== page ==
Happy New Years!

  December 30, 2011  |    Blog

Over the years, we’ve learned that our clients have some things in common. And if you’re like them, being healthy is usually on your mind, but incorporating good habits in your daily life is the most challenging part.

Sure we know what we should be doing, but for whatever reasons, we don’t always stay on track. Acknowledging the triggers or situations that cause us to derail is important to setting yourself up for success.

As dietitians we strive to help people change and encourage them through the stages of change to reach their goals. Knowing what these stages are is important and can help you identify where you are at, and what to expect next.

Can you figure out where you are in the process of change? If you can identify where you are, it will help you to understand why you do, or why you don’t, make health changes that you set out to make. Most of our clients find themselves in the Action, Maintenance or Relapse (after the holidays) Phases.

  1. Pre-contemplation: In this stage most people are not considering change. They lack readiness, and through self-exploration they can bring about awareness of their need to change.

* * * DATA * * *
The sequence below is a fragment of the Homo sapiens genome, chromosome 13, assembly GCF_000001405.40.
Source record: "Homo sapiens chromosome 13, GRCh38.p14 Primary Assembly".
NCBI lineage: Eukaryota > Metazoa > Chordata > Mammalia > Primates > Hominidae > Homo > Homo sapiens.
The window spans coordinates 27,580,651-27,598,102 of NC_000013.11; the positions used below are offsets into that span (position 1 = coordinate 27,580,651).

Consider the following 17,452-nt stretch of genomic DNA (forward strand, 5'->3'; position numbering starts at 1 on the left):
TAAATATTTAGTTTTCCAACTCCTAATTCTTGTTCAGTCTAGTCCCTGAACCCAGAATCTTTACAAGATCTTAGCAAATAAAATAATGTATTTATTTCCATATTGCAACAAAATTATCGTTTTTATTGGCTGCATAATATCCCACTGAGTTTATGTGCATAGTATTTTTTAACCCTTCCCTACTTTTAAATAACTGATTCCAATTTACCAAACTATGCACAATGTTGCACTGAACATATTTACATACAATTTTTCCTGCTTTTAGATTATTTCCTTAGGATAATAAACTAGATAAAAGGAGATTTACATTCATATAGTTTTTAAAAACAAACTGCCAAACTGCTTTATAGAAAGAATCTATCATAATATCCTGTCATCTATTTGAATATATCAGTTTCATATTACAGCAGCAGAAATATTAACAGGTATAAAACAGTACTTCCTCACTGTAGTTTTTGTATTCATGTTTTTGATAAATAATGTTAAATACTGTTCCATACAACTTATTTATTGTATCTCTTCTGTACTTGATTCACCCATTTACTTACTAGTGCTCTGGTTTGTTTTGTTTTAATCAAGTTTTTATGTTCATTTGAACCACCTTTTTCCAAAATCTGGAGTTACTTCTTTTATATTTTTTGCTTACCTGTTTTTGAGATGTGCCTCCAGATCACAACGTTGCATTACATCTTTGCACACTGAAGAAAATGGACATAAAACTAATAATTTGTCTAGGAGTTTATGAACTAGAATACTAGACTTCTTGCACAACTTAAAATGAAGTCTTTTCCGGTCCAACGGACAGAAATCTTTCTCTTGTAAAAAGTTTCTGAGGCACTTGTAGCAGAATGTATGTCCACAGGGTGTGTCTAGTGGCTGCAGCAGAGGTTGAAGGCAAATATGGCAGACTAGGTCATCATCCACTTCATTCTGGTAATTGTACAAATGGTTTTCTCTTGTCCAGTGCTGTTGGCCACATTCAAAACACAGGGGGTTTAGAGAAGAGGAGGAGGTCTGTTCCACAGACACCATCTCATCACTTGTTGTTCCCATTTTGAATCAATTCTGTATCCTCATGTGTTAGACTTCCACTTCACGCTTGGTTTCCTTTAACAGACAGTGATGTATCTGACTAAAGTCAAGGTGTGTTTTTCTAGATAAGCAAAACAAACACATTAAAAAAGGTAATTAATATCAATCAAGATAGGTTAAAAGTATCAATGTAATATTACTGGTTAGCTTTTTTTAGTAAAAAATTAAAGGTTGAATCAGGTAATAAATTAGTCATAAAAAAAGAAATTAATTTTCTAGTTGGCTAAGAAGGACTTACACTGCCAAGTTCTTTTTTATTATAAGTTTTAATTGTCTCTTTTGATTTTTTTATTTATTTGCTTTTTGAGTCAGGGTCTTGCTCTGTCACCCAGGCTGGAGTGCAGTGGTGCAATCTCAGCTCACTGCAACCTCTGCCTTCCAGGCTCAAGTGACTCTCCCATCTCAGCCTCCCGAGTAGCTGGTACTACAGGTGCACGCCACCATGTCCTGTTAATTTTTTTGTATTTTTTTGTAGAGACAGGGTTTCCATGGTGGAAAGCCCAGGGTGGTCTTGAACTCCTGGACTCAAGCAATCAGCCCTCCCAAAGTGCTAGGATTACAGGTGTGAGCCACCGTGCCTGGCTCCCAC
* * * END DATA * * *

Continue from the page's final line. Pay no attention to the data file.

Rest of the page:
2. Contemplation: People at this point are ambivalent about change and are evaluating the pros and cons of changing their behavior. Realizing that the decision is yours to make and finding new ways to achieve your goals is important to getting the positive outcomes you desire.
  3. Preparation: This is the planning stage where finding your ideal conditions and problem solve to overcome your obstacles. Seeking social support is helpful and planning change in small steps is also a recipe for success. Talking with a RD, personal trainer or reading a self-help book can help bring out the personal skills you need to change your habits.
  4. Action: This is the first 3-6 months of change where motivation is high and self-efficacy develops. Believing that you can change is important and keeping the long-term benefits in mind will help the lack of short-term results discourage you.
  5. Maintenance: This stage is the longest and hardest to do since over time you can become compliant and change your priorities. It’s important to really incorporate these changes into your everyday life and have a way to deal with the obstacles which are inevitable. Realizing that relapsing into old habits can happen, but that moving back and forth between these stages is normal.
  6. Relapse: If you do end up in this stage (as you may very well be after the holidays), just re-acknowledge your original motivations and identify your triggers and barriers. Plan for your New Year’s resolutions to be stronger and better for 2012!

With our blogs, we hope to get your wheels turning and bring about a new sense of awareness about how to be healthy. What stage do you feel you are in right now?

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